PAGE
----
Overdose Awareness Saves Lives – Overdose Awareness Day, August 31
By Becca Muncy
International Overdose Awareness Day is a global event that takes place on August 31 each year and aims to raise awareness of overdose and reduce the stigma of a drug-related death.
This year’s International Overdose Awareness Day in Waco will be hosted by the VASA (Voices Against Substance Abuse) Community Coalition, a program of VOICE (Viable Options in Community Endeavors), a nonprofit that teaches healthy living skills, including avoiding substance abuse. The event includes:
- Virtual overdose training from Baylor University’s Beauchamp Addiction Recovery Center (one session in the morning form 10-11:45 and one in the afternoon from 3-4:45)
- Food and refreshments from MHMR Substance Abuse Services from 1:00-6:00 PM at 2220 Austin Ave.
- NARCAN overdose reversal kits provided by Central Texas Harm Reduction, available at 2220 Austin Ave.
- T-shirts provided by Texas Harm Reduction Alliance, also available at 2220 Austin Ave.
- Referrals for free telehealth family counseling sessions for families affected by addiction
In addition to the trainings and activities listed above, the I-35 Interstate bridge near McLane stadium will also be lit purple in remembrance of those who have died or been injured by overdose.
In the United States, 67,367 overdose deaths occurred in 2018 (Center for Disease Control) and 70,980 occurred in 2019 (American Hospital Association). And with the COVID-19 pandemic, the rate of drug related deaths have risen by 18%, as people struggle with isolation and those who are in addiction recovery programs are cut off from their support systems (NPR). Now, more than ever, raising awareness of overdose, recognizing the signs of overdose, learning how to prevent or reverse overdose, and grieving with the loved ones of overdose victims is vital.
The main goal of International Overdose Awareness Day is to bring awareness and education to the community. Jessica Wheeler-Macias, Community Coalition Coordinator at VOICE, said it’s important for everyone to know the basics of overdose prevention and reversal, and that breaking down the stigma around discussions of overdose is an important step in spreading that knowledge. Breaking down the stigma includes breaking down the stereotypes of those affected by addiction or overdose. Wheeler-Macias said she wishes everyone knew that the issue of overdose doesn’t discriminate, and that there is no one type of person who will become a victim of overdose, as victims come from all walks of life. “It can be anyone,” Wheeler-Macias said, adding that family members didn’t create the disease of addiction that led to overdose.
Lily Ettinger, Assistant Director of Wellness of Recovery Services at the Beauchamp Addiction Recovery Center, stressed the importance of widespread education as well, saying, “Most people aren’t overdosing in professional settings… it’s in their homes and communities, so it’s important for everyone, not just first responders, to be empowered in knowing how to respond.” She also said something she wished more people knew about overdose prevention is that overdosing often isn’t as extreme as it’s shown in the media and that overdose deaths aren’t always instantaneous. She pointed specifically to opioid overdose, which can happen over the course of several hours, where “there is time available to save someone’s life.”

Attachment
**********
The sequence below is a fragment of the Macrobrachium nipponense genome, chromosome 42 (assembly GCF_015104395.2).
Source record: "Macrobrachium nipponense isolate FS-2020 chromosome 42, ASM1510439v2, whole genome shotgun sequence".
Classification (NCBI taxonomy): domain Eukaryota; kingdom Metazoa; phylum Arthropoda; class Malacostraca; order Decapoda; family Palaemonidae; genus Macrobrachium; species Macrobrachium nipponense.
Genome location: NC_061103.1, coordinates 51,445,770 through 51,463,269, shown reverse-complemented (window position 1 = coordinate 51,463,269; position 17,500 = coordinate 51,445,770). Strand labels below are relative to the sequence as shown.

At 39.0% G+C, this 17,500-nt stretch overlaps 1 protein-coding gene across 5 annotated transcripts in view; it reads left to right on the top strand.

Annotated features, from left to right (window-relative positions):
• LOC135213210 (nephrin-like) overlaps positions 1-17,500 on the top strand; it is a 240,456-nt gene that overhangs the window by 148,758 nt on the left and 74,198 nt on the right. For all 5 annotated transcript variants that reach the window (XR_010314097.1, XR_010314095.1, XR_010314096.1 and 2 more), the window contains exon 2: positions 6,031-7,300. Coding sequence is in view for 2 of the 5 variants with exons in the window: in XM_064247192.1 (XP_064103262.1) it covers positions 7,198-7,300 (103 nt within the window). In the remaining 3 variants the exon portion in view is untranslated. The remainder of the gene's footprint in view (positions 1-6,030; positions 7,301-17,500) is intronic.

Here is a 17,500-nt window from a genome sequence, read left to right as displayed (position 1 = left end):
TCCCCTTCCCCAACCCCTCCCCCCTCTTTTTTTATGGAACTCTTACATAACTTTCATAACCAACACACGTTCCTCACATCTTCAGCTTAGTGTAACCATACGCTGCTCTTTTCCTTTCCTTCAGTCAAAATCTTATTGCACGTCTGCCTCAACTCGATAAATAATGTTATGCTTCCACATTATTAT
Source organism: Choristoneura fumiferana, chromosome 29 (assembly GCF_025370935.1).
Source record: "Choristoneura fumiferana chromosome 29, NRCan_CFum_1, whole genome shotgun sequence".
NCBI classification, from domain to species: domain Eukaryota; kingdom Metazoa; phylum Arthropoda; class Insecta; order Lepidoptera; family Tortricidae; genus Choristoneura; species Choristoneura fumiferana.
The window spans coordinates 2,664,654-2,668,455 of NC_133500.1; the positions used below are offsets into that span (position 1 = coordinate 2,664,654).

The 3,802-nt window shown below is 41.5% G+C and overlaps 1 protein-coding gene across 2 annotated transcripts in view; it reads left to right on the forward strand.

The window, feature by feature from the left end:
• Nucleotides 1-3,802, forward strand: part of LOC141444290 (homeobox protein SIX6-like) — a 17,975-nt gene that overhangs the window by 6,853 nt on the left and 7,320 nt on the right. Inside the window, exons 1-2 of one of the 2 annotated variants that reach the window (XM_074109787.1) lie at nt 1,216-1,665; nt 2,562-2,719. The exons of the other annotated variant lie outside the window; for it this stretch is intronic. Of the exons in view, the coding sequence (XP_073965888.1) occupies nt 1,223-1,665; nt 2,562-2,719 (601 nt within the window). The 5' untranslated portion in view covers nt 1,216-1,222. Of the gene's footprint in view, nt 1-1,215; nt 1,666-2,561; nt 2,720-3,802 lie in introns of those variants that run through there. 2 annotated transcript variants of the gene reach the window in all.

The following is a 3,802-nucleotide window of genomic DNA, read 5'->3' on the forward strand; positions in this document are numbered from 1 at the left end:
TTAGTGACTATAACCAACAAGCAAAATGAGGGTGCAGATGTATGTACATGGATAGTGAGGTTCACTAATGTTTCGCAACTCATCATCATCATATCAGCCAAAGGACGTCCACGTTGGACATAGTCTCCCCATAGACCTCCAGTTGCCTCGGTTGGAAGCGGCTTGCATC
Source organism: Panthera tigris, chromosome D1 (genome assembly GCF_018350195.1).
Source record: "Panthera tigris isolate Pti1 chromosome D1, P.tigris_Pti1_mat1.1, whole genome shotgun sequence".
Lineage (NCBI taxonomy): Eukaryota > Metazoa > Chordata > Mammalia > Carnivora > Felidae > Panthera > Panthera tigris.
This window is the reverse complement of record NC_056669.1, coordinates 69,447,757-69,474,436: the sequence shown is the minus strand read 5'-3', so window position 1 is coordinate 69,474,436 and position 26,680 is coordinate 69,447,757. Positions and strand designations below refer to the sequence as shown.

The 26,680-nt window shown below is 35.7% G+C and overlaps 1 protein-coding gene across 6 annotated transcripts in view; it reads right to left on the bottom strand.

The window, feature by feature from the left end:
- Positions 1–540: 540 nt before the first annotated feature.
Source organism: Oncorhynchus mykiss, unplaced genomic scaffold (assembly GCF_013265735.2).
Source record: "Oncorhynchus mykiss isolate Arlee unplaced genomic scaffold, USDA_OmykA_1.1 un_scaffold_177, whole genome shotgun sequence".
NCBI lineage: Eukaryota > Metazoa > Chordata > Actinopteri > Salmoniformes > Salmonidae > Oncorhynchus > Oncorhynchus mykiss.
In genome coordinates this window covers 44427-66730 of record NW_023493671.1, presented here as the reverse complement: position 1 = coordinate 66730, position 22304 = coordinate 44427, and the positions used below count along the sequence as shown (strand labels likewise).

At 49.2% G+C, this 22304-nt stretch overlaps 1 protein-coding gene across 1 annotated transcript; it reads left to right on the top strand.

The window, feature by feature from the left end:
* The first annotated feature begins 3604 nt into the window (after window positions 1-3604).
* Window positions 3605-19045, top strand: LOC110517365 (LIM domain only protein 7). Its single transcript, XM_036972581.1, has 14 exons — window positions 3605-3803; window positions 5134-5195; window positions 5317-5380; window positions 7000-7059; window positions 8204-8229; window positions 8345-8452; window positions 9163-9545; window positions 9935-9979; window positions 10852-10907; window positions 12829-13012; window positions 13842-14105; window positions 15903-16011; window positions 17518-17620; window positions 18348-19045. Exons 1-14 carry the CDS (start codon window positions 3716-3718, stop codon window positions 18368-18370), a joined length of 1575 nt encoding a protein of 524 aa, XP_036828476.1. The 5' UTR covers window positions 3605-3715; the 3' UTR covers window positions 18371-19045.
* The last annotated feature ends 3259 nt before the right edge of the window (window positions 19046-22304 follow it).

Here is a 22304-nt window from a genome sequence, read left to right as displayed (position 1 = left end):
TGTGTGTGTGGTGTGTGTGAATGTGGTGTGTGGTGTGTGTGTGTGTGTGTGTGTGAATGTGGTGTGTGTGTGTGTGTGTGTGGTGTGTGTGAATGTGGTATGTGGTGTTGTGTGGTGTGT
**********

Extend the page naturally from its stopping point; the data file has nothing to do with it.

Ettinger has also seen the effect overdose education and overdose prevention has on overdose survivors, saying, “Their lives today aren’t the same as they were back then, but that’s because they were gifted the chance to survive.”
Wheeler-Macias said she hopes this event will start new conversations about overdose and overdose prevention. She hopes with the training and information provided during the event, people will be able to better identify the signs and signals of overdose and not be afraid to address it when they see it. She said the biggest takeaway she hopes people will have is the simple fact that overdose is a “completely preventable death” and that everyone has the opportunity to save a life with the appropriate training, and that the Waco community has the opportunity to raise “everyday heroes.” And in the end, those everyday heroes, Wheeler-Macias said, “Are what make the world go around… people helping people.”
For those who find themselves hungry to learn and do more after August 31, Ettinger said Waco has “a wealth of resources” including those participating in this event and beyond, like the Central Texas Harm Reduction, Cenikor, The VASA Coalition, the Poison Control Center, Oxford Houses, and the Beauchamp Addiction Recovery Center.
Sign ups for the Beauchamp Addiction Recovery Center’s overdose prevention training sessions are available at https://www.baylor.edu/barc/index.php?id=972252 and more information about International Overdose Awareness Day can be found on the VASA Community Coalition Facebook page.
Becca Muncy is an Act Locally intern from Dallas. She is studying professional writing at Baylor University and is completing her senior year.
The Act Locally Waco blog publishes posts with a connection to these aspirations for Waco. If you are interested in writing for the Act Locally Waco Blog, please email [email protected]for more information.